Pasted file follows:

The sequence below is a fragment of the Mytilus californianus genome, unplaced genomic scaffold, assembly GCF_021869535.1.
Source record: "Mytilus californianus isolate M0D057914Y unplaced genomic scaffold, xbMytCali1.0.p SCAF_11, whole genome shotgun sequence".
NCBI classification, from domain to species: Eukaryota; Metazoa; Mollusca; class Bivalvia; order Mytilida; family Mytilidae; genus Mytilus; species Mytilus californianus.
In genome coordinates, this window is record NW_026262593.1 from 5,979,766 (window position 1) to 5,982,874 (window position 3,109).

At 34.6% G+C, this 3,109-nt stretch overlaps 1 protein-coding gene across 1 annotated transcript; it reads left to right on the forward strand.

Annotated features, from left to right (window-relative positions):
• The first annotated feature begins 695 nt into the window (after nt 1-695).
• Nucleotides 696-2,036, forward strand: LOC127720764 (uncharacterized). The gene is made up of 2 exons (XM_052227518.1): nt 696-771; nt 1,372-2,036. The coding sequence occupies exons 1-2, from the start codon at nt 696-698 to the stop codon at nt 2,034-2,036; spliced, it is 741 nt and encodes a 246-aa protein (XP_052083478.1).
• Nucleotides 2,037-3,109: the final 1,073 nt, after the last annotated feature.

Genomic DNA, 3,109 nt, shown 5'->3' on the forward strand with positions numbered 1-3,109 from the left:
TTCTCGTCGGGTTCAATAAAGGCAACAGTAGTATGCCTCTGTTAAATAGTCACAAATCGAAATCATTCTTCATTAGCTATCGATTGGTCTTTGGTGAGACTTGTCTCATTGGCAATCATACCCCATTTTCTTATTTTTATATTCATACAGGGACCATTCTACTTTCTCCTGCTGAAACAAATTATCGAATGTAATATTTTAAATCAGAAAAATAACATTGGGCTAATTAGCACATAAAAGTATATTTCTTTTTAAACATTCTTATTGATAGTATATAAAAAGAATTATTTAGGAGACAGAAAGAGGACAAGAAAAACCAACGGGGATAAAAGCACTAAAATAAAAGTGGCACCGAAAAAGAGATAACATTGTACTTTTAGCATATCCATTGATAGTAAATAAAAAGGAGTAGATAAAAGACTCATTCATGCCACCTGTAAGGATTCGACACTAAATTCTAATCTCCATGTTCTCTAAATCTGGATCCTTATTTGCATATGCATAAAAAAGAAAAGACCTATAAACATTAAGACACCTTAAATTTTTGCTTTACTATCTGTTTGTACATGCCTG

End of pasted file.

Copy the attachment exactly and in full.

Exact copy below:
The sequence below is a fragment of the Mytilus californianus genome, unplaced genomic scaffold, assembly GCF_021869535.1.
Source record: "Mytilus californianus isolate M0D057914Y unplaced genomic scaffold, xbMytCali1.0.p SCAF_11, whole genome shotgun sequence".
NCBI classification, from domain to species: Eukaryota; Metazoa; Mollusca; class Bivalvia; order Mytilida; family Mytilidae; genus Mytilus; species Mytilus californianus.
In genome coordinates, this window is record NW_026262593.1 from 5,979,766 (window position 1) to 5,982,874 (window position 3,109).

At 34.6% G+C, this 3,109-nt stretch overlaps 1 protein-coding gene across 1 annotated transcript; it reads left to right on the forward strand.

Annotated features, from left to right (window-relative positions):
• The first annotated feature begins 695 nt into the window (after nt 1-695).
• Nucleotides 696-2,036, forward strand: LOC127720764 (uncharacterized). The gene is made up of 2 exons (XM_052227518.1): nt 696-771; nt 1,372-2,036. The coding sequence occupies exons 1-2, from the start codon at nt 696-698 to the stop codon at nt 2,034-2,036; spliced, it is 741 nt and encodes a 246-aa protein (XP_052083478.1).
• Nucleotides 2,037-3,109: the final 1,073 nt, after the last annotated feature.

Genomic DNA, 3,109 nt, shown 5'->3' on the forward strand with positions numbered 1-3,109 from the left:
TTCTCGTCGGGTTCAATAAAGGCAACAGTAGTATGCCTCTGTTAAATAGTCACAAATCGAAATCATTCTTCATTAGCTATCGATTGGTCTTTGGTGAGACTTGTCTCATTGGCAATCATACCCCATTTTCTTATTTTTATATTCATACAGGGACCATTCTACTTTCTCCTGCTGAAACAAATTATCGAATGTAATATTTTAAATCAGAAAAATAACATTGGGCTAATTAGCACATAAAAGTATATTTCTTTTTAAACATTCTTATTGATAGTATATAAAAAGAATTATTTAGGAGACAGAAAGAGGACAAGAAAAACCAACGGGGATAAAAGCACTAAAATAAAAGTGGCACCGAAAAAGAGATAACATTGTACTTTTAGCATATCCATTGATAGTAAATAAAAAGGAGTAGATAAAAGACTCATTCATGCCACCTGTAAGGATTCGACACTAAATTCTAATCTCCATGTTCTCTAAATCTGGATCCTTATTTGCATATGCATAAAAAAGAAAAGACCTATAAACATTAAGACACCTTAAATTTTTGCTTTACTATCTGTTTGTACATGCCTG